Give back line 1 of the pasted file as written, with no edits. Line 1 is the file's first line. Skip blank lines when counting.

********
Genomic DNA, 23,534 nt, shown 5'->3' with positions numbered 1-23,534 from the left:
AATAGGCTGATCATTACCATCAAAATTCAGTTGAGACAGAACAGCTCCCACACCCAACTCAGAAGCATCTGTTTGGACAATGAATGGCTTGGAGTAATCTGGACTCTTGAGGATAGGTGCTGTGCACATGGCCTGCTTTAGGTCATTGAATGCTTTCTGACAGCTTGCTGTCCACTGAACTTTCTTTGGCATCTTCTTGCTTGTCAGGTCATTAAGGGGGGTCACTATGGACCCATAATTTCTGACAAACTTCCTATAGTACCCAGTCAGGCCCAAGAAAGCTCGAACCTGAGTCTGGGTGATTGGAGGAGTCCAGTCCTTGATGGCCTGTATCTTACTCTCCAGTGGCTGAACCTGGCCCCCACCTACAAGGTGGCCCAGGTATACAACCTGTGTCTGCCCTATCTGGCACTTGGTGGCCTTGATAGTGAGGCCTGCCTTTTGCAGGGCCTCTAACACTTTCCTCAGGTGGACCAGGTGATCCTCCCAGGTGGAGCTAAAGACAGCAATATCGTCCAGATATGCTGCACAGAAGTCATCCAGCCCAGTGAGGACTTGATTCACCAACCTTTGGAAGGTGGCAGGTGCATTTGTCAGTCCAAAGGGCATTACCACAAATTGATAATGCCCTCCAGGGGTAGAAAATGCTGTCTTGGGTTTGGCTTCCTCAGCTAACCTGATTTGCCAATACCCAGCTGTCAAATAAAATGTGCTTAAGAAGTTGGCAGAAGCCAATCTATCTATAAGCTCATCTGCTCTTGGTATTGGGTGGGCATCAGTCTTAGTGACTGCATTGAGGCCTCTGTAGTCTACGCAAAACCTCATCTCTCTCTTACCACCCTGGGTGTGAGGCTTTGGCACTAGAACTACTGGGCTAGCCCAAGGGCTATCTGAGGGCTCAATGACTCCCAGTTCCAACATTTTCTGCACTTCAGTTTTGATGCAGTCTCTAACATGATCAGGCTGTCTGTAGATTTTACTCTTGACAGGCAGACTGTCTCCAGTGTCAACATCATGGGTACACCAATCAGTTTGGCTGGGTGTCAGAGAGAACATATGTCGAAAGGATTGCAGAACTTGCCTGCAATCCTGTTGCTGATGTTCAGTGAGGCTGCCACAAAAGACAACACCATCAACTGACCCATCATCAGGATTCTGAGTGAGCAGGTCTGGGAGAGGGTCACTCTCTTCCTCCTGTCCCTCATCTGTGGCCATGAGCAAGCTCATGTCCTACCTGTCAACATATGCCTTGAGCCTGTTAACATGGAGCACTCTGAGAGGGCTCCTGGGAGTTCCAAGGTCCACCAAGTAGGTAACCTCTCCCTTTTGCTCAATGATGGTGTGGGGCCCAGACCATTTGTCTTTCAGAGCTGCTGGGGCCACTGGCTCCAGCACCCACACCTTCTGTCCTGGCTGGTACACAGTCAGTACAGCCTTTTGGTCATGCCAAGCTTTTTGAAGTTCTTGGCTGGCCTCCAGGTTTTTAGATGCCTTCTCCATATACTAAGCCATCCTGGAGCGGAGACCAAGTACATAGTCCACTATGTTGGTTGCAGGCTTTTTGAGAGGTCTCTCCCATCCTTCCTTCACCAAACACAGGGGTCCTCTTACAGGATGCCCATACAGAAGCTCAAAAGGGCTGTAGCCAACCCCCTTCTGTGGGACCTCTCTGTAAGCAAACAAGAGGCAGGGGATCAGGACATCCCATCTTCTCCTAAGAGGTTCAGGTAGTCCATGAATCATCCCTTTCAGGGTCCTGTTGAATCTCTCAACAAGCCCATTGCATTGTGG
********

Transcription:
Genomic DNA, 23,534 nt, shown 5'->3' with positions numbered 1-23,534 from the left: